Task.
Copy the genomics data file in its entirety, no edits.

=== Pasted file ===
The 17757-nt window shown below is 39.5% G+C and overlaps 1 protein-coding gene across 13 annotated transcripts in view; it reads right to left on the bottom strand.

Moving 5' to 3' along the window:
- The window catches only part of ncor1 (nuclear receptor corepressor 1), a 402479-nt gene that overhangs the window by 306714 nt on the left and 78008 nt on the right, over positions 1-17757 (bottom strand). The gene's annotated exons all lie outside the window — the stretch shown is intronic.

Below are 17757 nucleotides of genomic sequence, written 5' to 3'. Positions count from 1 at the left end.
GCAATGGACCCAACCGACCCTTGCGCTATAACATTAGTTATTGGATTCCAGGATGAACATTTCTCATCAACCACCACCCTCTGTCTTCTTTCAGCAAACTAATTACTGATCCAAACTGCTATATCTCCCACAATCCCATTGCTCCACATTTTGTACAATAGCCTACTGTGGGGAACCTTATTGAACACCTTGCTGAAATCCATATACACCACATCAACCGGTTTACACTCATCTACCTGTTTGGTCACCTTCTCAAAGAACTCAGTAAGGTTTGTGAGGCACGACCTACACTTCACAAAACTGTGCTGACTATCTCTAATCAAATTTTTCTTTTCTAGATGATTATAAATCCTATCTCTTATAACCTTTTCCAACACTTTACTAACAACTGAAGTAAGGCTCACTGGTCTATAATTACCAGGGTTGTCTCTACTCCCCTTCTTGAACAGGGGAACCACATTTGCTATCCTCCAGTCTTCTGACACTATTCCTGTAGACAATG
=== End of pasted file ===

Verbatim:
The 17757-nt window shown below is 39.5% G+C and overlaps 1 protein-coding gene across 13 annotated transcripts in view; it reads right to left on the bottom strand.

Moving 5' to 3' along the window:
- The window catches only part of ncor1 (nuclear receptor corepressor 1), a 402479-nt gene that overhangs the window by 306714 nt on the left and 78008 nt on the right, over positions 1-17757 (bottom strand). The gene's annotated exons all lie outside the window — the stretch shown is intronic.

Below are 17757 nucleotides of genomic sequence, written 5' to 3'. Positions count from 1 at the left end.
GCAATGGACCCAACCGACCCTTGCGCTATAACATTAGTTATTGGATTCCAGGATGAACATTTCTCATCAACCACCACCCTCTGTCTTCTTTCAGCAAACTAATTACTGATCCAAACTGCTATATCTCCCACAATCCCATTGCTCCACATTTTGTACAATAGCCTACTGTGGGGAACCTTATTGAACACCTTGCTGAAATCCATATACACCACATCAACCGGTTTACACTCATCTACCTGTTTGGTCACCTTCTCAAAGAACTCAGTAAGGTTTGTGAGGCACGACCTACACTTCACAAAACTGTGCTGACTATCTCTAATCAAATTTTTCTTTTCTAGATGATTATAAATCCTATCTCTTATAACCTTTTCCAACACTTTACTAACAACTGAAGTAAGGCTCACTGGTCTATAATTACCAGGGTTGTCTCTACTCCCCTTCTTGAACAGGGGAACCACATTTGCTATCCTCCAGTCTTCTGACACTATTCCTGTAGACAATG